“Dibon.” A city just north of the Arnon River gorge. It is where the Mesha stele was found.(top)
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“dispossessed.” This is the same word as “drive them out” (Josh. 13:6, 13), but here, because Moses struck down the people, it has a slightly different emphasis and thus means he dispossessed them; he took over their land.(top)
“drive out.” This is more than just “drive out.” God told Israel to kill the Canaanites, not just make them run away, but some of them did run away.
“Geshur.” An area in the far north of Israel. Centuries later, David married Maacah, a princess of Geshur, and she bore David’s son Absalom (2 Sam. 3:3).(top)
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“the slopes of Pisgah.” The slopes of Pisgah lead westward down to the Dead Sea.
“Beth-jeshimoth.” A site down in the Arabah east of the Jordan River.(top)
|Jos 13:21||- (top)|
“the one who practiced divination.” In Numbers 22-24 Balaam gave some amazing and accurate prophecies. However, he was fixated on personal enrichment and eventually resorted to using divination against Israel, and ended up being killed by the Israelites.(top)
“was the bank of the Jordan.” The Reubenites got a little piece of the bank of the Jordan River; the rest of their western border was the Dead Sea.(top)
“tribe.” The Hebrew is more literally, “staff.” The leader of the tribe had a staff, and here that staff is put by metonymy for the tribe itself.(top)
“Aroer.” This is a different Aroer from the one mentioned that is on the southern side of Reuben’s territory (Josh. 12:2; 13:16; Deut. 2:36). Aroer is the name of a plant that grows in the desert, and so a few different arid towns were named “Aroer.”
“that is before Rabbah.” From Gad’s perspective, Rabbah is east of Gad’s eastern border. The Israelites were told they could not have the territory of Moab or Ammon. The Ammonites would have normally taken the land west to the Jordan River, but the Amorites kept them to the east.(top)
“Ramath-mizpeh.” This could be the Mizpeh where Laban and Jacob made their covenant to peace (Gen. 31:49; spelled slightly differently in Genesis but only because of a vowel point that was added later). Ramath-mizpeh means, “the viewing height.” It was a high place on the north bank of the Jabbok River.(top)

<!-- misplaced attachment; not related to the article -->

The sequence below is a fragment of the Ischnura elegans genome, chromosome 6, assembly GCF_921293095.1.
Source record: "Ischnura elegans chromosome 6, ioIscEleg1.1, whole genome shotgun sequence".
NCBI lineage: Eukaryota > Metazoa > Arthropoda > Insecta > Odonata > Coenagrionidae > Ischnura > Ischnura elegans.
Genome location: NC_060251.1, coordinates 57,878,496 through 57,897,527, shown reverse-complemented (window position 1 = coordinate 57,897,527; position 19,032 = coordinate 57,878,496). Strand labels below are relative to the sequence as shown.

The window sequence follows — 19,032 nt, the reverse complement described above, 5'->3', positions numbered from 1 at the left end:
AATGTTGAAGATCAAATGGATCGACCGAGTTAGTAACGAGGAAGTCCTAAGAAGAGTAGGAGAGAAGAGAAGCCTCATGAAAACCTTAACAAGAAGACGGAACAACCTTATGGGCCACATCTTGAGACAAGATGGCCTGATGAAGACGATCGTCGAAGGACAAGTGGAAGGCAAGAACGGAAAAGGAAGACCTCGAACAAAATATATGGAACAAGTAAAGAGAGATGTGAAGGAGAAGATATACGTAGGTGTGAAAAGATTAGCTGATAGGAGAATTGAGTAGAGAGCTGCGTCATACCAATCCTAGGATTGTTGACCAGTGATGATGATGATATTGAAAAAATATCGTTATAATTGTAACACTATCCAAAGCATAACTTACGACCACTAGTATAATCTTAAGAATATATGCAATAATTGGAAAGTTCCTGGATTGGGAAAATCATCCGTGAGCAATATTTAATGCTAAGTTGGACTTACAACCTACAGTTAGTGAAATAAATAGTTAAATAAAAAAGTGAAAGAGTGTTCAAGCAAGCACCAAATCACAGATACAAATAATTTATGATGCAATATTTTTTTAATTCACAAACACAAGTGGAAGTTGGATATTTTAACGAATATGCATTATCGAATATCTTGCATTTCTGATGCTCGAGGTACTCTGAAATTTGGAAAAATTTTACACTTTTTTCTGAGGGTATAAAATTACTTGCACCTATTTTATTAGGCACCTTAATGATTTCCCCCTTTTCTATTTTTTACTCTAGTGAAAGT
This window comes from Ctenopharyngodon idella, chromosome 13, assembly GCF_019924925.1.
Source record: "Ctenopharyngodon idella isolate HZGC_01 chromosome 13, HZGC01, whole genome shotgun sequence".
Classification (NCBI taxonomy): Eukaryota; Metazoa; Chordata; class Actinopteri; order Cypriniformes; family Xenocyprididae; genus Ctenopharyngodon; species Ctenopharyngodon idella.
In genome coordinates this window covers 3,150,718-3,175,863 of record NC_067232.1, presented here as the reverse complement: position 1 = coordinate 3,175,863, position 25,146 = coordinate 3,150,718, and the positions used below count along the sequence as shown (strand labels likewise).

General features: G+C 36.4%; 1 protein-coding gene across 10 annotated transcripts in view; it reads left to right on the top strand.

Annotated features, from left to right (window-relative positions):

“and in the valley.” This refers to the east side of the Jordan Valley. For some reason, the tribe of Gad had a strip of land that ran from the main portion of their tribal area east of the Jordan river all along the Jordan River Valley all the way north to the Sea of Galilee. In contrast, the half-tribe of Manasseh did not have any land along the Jordan River. There is no explanation given for why the land was divided like this.
“Beth-haram, Beth-nimrah.” Beth-haram and Beth-nimrah are some five or a little more miles north of the Dead Sea. This means that the territory Reuben had in the Rift Valley was quite small. Eventually Gad intermixed and even took over some of the towns originally allotted to Reuben on the Plateau.
“Sea of Chinnereth.” This is better known as the Sea of Galilee. The word Chinnereth means “harp,” and the Sea of Galilee is shaped like a harp, hence the name. The Sea of Galilee is small, actually it is a lake, and the entire lake can be seen from the cliffs on both the east and west side of the lake, so the shape can be easily seen.(top)
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“from Mahanaim.” Mahanaim was on the Jabbok River and was the south border of the half-tribe of Manasseh that was on the east side of the Jordan River.
“all the towns of Jair.” Jair is the son of Manasseh whose clans inherited the northern towns within the territory of the half-tribe of Manasseh (Num. 32:40-41)(top)
“were for the children of Machir the son of Manasseh.” The clan of Machir, the son of Manasseh, inherited the towns in the southern part of the inheritance of the half-tribe of Manasseh. Machir was the eldest of Manasseh’s two sons (Gen 50:23. Cf. Num 32:39-40, Deu 3:15; Josh. 17:1, 3).
“even for the half of the children of Machir.” Some of the descendants of Machir lived on the west side of the Jordan.(top)
“in the plains of Moab beyond the Jordan.” Moses alloted the land east of the Jordan to the Transjordan tribes while he was still alive. The event is not recorded in Scripture, but Moses was in the plains of Moab (Num. 26:3; 31:12; 33:49-50).
“beyond the Jordan, east of Jericho.” This tells us that Moses was encamped in the plains of Moab north of the Dead Sea, and east from Jericho.(top)
“to the tribe of Levi Moses gave no inheritance.” The Levites got towns to live in, but no tribal territory as an inheritance like the other tribes. Furthermore, the towns of the Levites were scattered throughout all the tribal areas of Israel.
“Yahweh the God of Israel is their inheritance.” This is a powerful statement, almost as if Yahweh belongs to the Levites instead of the Levites belonging to Yahweh.(top)